Life is short, and a professional hockey career is shorter. If an NHL career is uncertain, you can’t fault a guy for making money while he can, and doing it closer to home.

    I wish Rajala the best.

  • Word to the Bird

    Seems like waste of trade bait to see all these players walk for nothing, particularily Rajala. Packaged with, say, Hemsky minus half his salary, it wouldn’t be out of the question to get a better 3rd line center than Gordon.

  • Bob Stauffer initially presented it as the first step to buying Rajala out and the Oilers losing his rights forever. It was only later that he indicated the move was to mutually terminate the contract.

    Not having room for him now at the NHL level is great when all the wingers are healthy, but if Yak goes down to injury then the AHL team has nobody with any offense who can sub in. The Organization is not deep at the forward positions by any stretch of the imagination. The high end is there at the NHL level and it’s a straight drop off from there.

    The big deal would have been losing one of the extremely few offensively talented players they have who isnt already an Oiler.

    All that fuss for nothing though, Oilers still have his rights.

  • Indefensible move. We cannot just waste assets like this. Mact called for a focus on skill. A buttload of it was just released for europe today. If Rajala wanted to play this season there, fine, but why would you not retain his rights? For another contract spot? If were looking for players to shed we started with the wrong guy.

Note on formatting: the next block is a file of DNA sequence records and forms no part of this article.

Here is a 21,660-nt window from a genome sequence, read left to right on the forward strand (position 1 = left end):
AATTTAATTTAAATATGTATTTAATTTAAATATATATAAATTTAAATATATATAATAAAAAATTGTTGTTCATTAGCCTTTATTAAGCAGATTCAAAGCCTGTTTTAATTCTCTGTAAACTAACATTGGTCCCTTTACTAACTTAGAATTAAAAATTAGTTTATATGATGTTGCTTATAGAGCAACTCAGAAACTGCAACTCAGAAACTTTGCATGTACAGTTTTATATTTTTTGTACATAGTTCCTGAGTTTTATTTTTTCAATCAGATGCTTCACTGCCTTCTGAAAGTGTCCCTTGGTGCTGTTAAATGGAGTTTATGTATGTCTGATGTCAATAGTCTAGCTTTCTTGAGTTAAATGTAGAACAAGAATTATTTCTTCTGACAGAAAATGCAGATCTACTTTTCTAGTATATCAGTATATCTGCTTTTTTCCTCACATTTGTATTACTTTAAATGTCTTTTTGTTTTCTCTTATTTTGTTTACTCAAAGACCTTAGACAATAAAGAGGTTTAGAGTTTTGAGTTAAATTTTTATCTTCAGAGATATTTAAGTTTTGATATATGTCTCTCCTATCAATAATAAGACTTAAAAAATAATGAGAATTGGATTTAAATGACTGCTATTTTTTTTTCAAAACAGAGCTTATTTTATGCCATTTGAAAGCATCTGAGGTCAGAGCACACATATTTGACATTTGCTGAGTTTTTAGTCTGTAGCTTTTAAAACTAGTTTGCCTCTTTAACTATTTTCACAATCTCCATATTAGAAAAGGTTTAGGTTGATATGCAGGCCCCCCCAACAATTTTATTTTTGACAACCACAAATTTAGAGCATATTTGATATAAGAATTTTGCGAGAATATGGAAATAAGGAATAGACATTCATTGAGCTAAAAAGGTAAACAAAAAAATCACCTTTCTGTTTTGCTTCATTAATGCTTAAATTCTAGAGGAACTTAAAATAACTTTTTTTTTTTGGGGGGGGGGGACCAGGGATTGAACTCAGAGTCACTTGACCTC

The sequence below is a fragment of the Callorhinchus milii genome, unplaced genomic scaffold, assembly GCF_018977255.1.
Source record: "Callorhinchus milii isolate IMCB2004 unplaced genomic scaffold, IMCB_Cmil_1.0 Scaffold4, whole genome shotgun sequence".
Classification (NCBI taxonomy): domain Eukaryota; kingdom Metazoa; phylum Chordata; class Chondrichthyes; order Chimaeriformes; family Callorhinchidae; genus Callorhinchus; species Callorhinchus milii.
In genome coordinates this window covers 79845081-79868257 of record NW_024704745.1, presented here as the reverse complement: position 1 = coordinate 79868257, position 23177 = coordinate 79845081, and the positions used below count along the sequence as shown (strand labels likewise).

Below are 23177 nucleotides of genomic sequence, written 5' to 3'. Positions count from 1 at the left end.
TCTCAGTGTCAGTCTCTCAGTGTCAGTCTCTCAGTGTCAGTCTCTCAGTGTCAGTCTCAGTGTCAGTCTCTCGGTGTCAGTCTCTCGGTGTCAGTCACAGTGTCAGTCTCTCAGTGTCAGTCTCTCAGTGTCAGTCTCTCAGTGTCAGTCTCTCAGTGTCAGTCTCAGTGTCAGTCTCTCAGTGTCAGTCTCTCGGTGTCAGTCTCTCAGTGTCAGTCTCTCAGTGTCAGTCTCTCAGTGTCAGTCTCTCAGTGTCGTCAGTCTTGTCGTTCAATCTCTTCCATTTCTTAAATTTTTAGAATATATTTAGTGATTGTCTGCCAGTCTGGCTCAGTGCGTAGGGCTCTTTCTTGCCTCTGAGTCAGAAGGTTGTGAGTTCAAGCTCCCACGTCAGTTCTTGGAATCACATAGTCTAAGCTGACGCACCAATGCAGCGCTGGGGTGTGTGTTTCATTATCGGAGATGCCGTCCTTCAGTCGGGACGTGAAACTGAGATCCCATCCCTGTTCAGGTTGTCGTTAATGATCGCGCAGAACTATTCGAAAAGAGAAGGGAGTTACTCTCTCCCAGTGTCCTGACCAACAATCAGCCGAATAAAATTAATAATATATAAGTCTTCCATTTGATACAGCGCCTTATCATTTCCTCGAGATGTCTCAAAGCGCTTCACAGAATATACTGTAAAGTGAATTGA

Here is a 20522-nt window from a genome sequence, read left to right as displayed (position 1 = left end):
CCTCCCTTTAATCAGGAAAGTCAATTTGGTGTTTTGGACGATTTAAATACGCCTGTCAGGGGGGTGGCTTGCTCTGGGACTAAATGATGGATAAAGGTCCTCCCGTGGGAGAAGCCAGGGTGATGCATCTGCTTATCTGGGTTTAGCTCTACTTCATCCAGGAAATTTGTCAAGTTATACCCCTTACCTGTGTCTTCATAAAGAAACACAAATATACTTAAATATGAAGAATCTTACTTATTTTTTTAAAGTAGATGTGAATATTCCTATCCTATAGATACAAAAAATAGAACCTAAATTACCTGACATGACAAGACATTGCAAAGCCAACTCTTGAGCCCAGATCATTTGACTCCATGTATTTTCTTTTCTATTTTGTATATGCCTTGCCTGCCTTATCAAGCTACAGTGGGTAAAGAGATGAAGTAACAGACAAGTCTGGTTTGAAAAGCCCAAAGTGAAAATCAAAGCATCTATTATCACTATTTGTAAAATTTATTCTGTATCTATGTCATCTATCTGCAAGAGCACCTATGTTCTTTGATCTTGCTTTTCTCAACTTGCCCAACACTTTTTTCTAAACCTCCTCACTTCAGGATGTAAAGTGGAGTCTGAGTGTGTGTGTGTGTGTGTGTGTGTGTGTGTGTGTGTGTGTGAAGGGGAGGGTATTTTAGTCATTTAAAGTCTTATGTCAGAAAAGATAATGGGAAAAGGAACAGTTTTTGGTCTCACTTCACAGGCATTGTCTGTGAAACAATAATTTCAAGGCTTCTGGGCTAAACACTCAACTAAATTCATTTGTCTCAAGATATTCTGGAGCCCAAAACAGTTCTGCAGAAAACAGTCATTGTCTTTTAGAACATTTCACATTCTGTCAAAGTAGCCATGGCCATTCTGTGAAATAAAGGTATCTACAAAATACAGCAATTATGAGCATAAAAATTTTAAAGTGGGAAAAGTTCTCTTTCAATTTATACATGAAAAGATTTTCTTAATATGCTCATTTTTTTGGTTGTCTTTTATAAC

• vetinari

        Fine, Mr. Armchair GM, tell me what you would have done to get some “value” out of him? Rajala was a winger– where would you put him in the current lineup? Who would you sit in his place?

        And as for trading him, 29 other NHL team are likely to pass on him on the waiver wire, meaning you have absolutely no trading partners because unless you are Calgary, you don’t give up assets for a player that you could have had for free on waivers.

        The alternative is to give him a roster spot on opening night to “prove” himself or earn a trade to another team but what does that teach the other players– p!ss and moan enough and you will get what you want? Hey, let’s all do that then.

        This was the best solution to a sucktastic situation. Remember, this wasn’t Hall or Eberle cut loose– it was Rajala…

        • Old Retired Guy (A.K.A. Die-Nasty)

          The best solution was to give away an asset for nothing. An asset that had just put up really good numbers in the third best league in the world. An asset that had value. They could have loaned him to a team in Europe and retained his rights.

          My point was if you need to clear a contract, buy out ones with Zero value.

  • Old Retired Guy (A.K.A. Die-Nasty)

    Well done MacT I bet if he becomes a real player he will remember what the oilers did for him. Good luck kid, wish you were 6″ taller and 50lbs heavier.